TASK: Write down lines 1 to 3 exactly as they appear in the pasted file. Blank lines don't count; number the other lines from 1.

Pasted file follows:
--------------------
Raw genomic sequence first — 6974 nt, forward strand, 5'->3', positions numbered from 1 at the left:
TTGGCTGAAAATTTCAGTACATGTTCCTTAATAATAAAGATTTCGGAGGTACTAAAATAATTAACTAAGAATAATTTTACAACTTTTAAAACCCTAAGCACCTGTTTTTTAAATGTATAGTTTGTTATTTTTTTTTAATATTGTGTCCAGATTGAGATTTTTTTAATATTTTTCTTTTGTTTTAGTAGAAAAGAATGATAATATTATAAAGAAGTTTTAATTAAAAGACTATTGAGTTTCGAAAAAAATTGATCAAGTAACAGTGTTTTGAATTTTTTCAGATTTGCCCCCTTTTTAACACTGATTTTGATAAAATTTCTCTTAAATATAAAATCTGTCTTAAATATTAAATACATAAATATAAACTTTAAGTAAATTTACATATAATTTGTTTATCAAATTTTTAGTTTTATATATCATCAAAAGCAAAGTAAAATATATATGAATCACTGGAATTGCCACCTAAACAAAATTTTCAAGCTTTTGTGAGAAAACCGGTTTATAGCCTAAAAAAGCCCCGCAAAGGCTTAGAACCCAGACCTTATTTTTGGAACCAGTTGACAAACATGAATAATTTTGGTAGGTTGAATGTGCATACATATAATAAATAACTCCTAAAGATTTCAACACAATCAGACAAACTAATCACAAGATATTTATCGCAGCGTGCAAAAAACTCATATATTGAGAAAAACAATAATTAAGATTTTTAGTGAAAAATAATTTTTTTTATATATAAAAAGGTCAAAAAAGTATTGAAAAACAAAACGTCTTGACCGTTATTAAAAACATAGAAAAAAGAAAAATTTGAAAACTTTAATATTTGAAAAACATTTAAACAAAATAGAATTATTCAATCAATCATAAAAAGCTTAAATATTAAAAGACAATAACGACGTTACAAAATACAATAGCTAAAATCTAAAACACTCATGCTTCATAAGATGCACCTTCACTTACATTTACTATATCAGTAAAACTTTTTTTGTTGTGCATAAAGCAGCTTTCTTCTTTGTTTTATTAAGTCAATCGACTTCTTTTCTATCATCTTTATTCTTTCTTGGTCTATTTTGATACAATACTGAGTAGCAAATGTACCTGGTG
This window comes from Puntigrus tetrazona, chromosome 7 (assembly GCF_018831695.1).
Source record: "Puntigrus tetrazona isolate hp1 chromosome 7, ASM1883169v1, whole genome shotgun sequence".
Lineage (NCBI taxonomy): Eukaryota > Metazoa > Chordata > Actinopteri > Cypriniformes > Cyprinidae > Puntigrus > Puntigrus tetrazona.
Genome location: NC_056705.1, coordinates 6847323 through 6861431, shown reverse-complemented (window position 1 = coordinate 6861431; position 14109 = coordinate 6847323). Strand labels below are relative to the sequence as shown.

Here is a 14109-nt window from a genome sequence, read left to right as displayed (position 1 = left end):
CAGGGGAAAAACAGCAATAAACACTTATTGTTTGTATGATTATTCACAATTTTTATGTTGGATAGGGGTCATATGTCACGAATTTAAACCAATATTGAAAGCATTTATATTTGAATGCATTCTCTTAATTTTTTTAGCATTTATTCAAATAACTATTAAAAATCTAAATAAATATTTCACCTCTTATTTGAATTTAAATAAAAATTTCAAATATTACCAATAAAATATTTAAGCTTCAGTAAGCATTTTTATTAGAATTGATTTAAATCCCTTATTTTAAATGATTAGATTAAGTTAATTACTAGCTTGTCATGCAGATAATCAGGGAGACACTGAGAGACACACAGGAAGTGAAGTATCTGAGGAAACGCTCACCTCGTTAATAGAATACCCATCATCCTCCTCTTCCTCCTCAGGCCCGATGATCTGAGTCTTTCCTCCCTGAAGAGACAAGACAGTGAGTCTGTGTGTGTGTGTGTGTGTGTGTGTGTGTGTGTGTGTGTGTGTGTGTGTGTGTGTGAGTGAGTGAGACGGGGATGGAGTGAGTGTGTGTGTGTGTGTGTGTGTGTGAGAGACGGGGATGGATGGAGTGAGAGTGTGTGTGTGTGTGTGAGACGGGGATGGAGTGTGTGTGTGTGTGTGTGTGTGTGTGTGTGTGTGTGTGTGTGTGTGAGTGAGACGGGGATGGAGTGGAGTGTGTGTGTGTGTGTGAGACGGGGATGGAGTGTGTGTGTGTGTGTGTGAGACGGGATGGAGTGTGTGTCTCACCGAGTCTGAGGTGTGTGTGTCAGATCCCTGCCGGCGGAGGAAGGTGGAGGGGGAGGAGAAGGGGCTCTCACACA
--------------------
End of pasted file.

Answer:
Raw genomic sequence first — 6974 nt, forward strand, 5'->3', positions numbered from 1 at the left:
TTGGCTGAAAATTTCAGTACATGTTCCTTAATAATAAAGATTTCGGAGGTACTAAAATAATTAACTAAGAATAATTTTACAACTTTTAAAACCCTAAGCACCTGTTTTTTAAATGTATAGTTTGTTATTTTTTTTTAATATTGTGTCCAGATTGAGATTTTTTTAATATTTTTCTTTTGTTTTAGTAGAAAAGAATGATAATATTATAAAGAAGTTTTAATTAAAAGACTATTGAGTTTCGAAAAAAATTGATCAAGTAACAGTGTTTTGAATTTTTTCAGATTTGCCCCCTTTTTAACACTGATTTTGATAAAATTTCTCTTAAATATAAAATCTGTCTTAAATATTAAATACATAAATATAAACTTTAAGTAAATTTACATATAATTTGTTTATCAAATTTTTAGTTTTATATATCATCAAAAGCAAAGTAAAATATATATGAATCACTGGAATTGCCACCTAAACAAAATTTTCAAGCTTTTGTGAGAAAACCGGTTTATAGCCTAAAAAAGCCCCGCAAAGGCTTAGAACCCAGACCTTATTTTTGGAACCAGTTGACAAACATGAATAATTTTGGTAGGTTGAATGTGCATACATATAATAAATAACTCCTAAAGATTTCAACACAATCAGACAAACTAATCACAAGATATTTATCGCAGCGTGCAAAAAACTCATATATTGAGAAAAACAATAATTAAGATTTTTAGTGAAAAATAATTTTTTTTATATATAAAAAGGTCAAAAAAGTATTGAAAAACAAAACGTCTTGACCGTTATTAAAAACATAGAAAAAAGAAAAATTTGAAAACTTTAATATTTGAAAAACATTTAAACAAAATAGAATTATTCAATCAATCATAAAAAGCTTAAATATTAAAAGACAATAACGACGTTACAAAATACAATAGCTAAAATCTAAAACACTCATGCTTCATAAGATGCACCTTCACTTACATTTACTATATCAGTAAAACTTTTTTTGTTGTGCATAAAGCAGCTTTCTTCTTTGTTTTATTAAGTCAATCGACTTCTTTTCTATCATCTTTATTCTTTCTTGGTCTATTTTGATACAATACTGAGTAGCAAATGTACCTGGTG
This window comes from Puntigrus tetrazona, chromosome 7 (assembly GCF_018831695.1).